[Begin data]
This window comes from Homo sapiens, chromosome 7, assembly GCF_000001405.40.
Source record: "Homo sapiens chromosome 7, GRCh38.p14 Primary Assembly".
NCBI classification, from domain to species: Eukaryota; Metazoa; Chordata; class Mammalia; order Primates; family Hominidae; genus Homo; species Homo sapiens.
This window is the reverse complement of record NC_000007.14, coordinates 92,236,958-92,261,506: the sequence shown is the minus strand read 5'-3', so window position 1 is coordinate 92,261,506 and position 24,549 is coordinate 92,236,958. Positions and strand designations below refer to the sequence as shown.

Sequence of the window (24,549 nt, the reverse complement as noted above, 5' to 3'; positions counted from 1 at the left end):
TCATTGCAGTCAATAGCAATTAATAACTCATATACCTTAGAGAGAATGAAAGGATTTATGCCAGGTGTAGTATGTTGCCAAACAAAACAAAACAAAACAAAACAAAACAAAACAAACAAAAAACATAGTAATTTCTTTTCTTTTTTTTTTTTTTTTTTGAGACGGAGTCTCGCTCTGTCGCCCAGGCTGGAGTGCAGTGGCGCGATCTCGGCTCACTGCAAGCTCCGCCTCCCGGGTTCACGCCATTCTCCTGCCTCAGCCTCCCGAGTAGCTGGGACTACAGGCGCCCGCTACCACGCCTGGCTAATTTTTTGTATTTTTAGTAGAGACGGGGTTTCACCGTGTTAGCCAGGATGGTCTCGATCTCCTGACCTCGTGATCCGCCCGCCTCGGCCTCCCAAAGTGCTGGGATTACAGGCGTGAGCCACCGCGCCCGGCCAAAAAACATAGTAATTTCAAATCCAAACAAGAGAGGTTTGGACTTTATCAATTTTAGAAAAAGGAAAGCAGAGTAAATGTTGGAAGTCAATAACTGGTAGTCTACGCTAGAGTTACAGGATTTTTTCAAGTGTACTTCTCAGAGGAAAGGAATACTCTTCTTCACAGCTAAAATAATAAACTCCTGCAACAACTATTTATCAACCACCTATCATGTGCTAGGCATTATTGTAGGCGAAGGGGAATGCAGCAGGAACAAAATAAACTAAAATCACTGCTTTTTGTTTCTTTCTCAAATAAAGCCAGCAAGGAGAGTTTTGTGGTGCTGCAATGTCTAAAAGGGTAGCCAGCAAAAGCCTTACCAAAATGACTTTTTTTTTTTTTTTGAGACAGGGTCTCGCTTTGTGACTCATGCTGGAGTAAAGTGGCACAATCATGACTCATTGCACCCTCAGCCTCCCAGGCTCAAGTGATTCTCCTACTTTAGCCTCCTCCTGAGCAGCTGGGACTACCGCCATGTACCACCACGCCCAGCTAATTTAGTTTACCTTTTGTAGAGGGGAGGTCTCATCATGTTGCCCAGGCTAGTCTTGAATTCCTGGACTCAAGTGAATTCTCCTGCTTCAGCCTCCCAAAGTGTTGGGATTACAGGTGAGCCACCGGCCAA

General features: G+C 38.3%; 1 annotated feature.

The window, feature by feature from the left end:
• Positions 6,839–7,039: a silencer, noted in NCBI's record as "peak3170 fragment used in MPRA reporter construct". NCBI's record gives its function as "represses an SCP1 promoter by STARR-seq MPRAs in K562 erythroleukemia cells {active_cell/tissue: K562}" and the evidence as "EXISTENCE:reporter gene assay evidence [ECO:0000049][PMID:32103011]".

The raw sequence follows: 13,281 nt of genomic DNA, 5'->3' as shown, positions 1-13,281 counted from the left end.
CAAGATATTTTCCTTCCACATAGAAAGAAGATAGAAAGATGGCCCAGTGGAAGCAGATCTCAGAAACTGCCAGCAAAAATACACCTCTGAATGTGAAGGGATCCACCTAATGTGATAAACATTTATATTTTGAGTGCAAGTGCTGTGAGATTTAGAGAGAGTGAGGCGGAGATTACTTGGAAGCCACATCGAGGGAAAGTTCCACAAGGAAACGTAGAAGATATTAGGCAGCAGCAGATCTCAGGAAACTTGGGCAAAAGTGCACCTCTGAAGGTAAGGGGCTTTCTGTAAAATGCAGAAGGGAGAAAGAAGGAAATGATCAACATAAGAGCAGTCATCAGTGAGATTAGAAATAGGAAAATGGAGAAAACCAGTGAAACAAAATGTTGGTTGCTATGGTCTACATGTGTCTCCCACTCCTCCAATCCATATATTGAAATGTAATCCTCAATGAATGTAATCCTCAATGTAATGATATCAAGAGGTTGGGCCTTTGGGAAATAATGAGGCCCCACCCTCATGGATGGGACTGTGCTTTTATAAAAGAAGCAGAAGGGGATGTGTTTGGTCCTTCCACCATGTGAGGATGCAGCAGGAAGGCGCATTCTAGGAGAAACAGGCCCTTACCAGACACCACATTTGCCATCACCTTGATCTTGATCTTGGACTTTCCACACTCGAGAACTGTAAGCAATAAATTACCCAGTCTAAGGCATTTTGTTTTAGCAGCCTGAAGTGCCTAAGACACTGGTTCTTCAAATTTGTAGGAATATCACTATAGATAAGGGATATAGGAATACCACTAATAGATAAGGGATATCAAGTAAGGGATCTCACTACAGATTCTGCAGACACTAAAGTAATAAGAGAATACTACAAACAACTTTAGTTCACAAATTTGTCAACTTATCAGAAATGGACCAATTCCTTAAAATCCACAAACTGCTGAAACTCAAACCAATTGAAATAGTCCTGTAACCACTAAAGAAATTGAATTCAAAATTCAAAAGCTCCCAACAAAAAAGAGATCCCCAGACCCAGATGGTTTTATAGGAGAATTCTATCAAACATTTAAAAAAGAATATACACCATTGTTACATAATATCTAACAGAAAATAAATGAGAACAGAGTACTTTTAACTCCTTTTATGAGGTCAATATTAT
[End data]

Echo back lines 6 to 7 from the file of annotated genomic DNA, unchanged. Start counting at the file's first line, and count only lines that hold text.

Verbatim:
TCATTGCAGTCAATAGCAATTAATAACTCATATACCTTAGAGAGAATGAAAGGATTTATGCCAGGTGTAGTATGTTGCCAAACAAAACAAAACAAAACAAAACAAAACAAAACAAACAAAAAACATAGTAATTTCTTTTCTTTTTTTTTTTTTTTTTTGAGACGGAGTCTCGCTCTGTCGCCCAGGCTGGAGTGCAGTGGCGCGATCTCGGCTCACTGCAAGCTCCGCCTCCCGGGTTCACGCCATTCTCCTGCCTCAGCCTCCCGAGTAGCTGGGACTACAGGCGCCCGCTACCACGCCTGGCTAATTTTTTGTATTTTTAGTAGAGACGGGGTTTCACCGTGTTAGCCAGGATGGTCTCGATCTCCTGACCTCGTGATCCGCCCGCCTCGGCCTCCCAAAGTGCTGGGATTACAGGCGTGAGCCACCGCGCCCGGCCAAAAAACATAGTAATTTCAAATCCAAACAAGAGAGGTTTGGACTTTATCAATTTTAGAAAAAGGAAAGCAGAGTAAATGTTGGAAGTCAATAACTGGTAGTCTACGCTAGAGTTACAGGATTTTTTCAAGTGTACTTCTCAGAGGAAAGGAATACTCTTCTTCACAGCTAAAATAATAAACTCCTGCAACAACTATTTATCAACCACCTATCATGTGCTAGGCATTATTGTAGGCGAAGGGGAATGCAGCAGGAACAAAATAAACTAAAATCACTGCTTTTTGTTTCTTTCTCAAATAAAGCCAGCAAGGAGAGTTTTGTGGTGCTGCAATGTCTAAAAGGGTAGCCAGCAAAAGCCTTACCAAAATGACTTTTTTTTTTTTTTTGAGACAGGGTCTCGCTTTGTGACTCATGCTGGAGTAAAGTGGCACAATCATGACTCATTGCACCCTCAGCCTCCCAGGCTCAAGTGATTCTCCTACTTTAGCCTCCTCCTGAGCAGCTGGGACTACCGCCATGTACCACCACGCCCAGCTAATTTAGTTTACCTTTTGTAGAGGGGAGGTCTCATCATGTTGCCCAGGCTAGTCTTGAATTCCTGGACTCAAGTGAATTCTCCTGCTTCAGCCTCCCAAAGTGTTGGGATTACAGGTGAGCCACCGGCCAA

General features: G+C 38.3%; 1 annotated feature.